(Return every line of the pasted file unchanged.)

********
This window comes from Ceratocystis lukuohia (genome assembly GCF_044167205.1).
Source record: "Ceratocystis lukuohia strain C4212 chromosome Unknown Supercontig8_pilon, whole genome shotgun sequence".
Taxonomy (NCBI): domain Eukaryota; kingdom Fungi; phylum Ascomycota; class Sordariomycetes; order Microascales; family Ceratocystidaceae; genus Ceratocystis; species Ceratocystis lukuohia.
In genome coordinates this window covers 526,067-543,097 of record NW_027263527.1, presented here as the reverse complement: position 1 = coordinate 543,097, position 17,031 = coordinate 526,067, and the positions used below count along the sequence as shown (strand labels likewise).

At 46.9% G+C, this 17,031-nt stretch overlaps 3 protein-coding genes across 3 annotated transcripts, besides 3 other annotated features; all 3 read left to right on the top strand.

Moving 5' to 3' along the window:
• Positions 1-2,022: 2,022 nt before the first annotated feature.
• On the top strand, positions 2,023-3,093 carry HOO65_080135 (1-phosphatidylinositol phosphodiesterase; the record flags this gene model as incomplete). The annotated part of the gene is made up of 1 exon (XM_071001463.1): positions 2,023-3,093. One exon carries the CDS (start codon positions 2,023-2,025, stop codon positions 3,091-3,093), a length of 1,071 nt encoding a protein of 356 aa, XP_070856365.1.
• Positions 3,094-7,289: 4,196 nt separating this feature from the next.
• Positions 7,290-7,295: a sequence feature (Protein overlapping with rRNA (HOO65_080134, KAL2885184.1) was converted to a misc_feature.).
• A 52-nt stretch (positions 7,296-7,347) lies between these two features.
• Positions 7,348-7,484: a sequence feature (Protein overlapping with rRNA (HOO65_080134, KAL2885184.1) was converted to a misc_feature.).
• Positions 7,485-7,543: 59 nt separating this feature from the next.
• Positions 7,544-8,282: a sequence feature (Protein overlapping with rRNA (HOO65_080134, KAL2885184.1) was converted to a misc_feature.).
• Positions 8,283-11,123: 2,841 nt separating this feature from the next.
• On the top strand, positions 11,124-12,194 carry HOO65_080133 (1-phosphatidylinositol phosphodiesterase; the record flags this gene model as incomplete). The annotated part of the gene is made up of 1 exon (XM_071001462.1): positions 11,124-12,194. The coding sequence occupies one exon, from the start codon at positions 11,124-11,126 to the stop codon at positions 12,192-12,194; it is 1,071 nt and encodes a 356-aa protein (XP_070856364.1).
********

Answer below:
This window comes from Ceratocystis lukuohia (genome assembly GCF_044167205.1).
Source record: "Ceratocystis lukuohia strain C4212 chromosome Unknown Supercontig8_pilon, whole genome shotgun sequence".
Taxonomy (NCBI): domain Eukaryota; kingdom Fungi; phylum Ascomycota; class Sordariomycetes; order Microascales; family Ceratocystidaceae; genus Ceratocystis; species Ceratocystis lukuohia.
In genome coordinates this window covers 526,067-543,097 of record NW_027263527.1, presented here as the reverse complement: position 1 = coordinate 543,097, position 17,031 = coordinate 526,067, and the positions used below count along the sequence as shown (strand labels likewise).

At 46.9% G+C, this 17,031-nt stretch overlaps 3 protein-coding genes across 3 annotated transcripts, besides 3 other annotated features; all 3 read left to right on the top strand.

Moving 5' to 3' along the window:
• Positions 1-2,022: 2,022 nt before the first annotated feature.
• On the top strand, positions 2,023-3,093 carry HOO65_080135 (1-phosphatidylinositol phosphodiesterase; the record flags this gene model as incomplete). The annotated part of the gene is made up of 1 exon (XM_071001463.1): positions 2,023-3,093. One exon carries the CDS (start codon positions 2,023-2,025, stop codon positions 3,091-3,093), a length of 1,071 nt encoding a protein of 356 aa, XP_070856365.1.
• Positions 3,094-7,289: 4,196 nt separating this feature from the next.
• Positions 7,290-7,295: a sequence feature (Protein overlapping with rRNA (HOO65_080134, KAL2885184.1) was converted to a misc_feature.).
• A 52-nt stretch (positions 7,296-7,347) lies between these two features.
• Positions 7,348-7,484: a sequence feature (Protein overlapping with rRNA (HOO65_080134, KAL2885184.1) was converted to a misc_feature.).
• Positions 7,485-7,543: 59 nt separating this feature from the next.
• Positions 7,544-8,282: a sequence feature (Protein overlapping with rRNA (HOO65_080134, KAL2885184.1) was converted to a misc_feature.).
• Positions 8,283-11,123: 2,841 nt separating this feature from the next.
• On the top strand, positions 11,124-12,194 carry HOO65_080133 (1-phosphatidylinositol phosphodiesterase; the record flags this gene model as incomplete). The annotated part of the gene is made up of 1 exon (XM_071001462.1): positions 11,124-12,194. The coding sequence occupies one exon, from the start codon at positions 11,124-11,126 to the stop codon at positions 12,192-12,194; it is 1,071 nt and encodes a 356-aa protein (XP_070856364.1).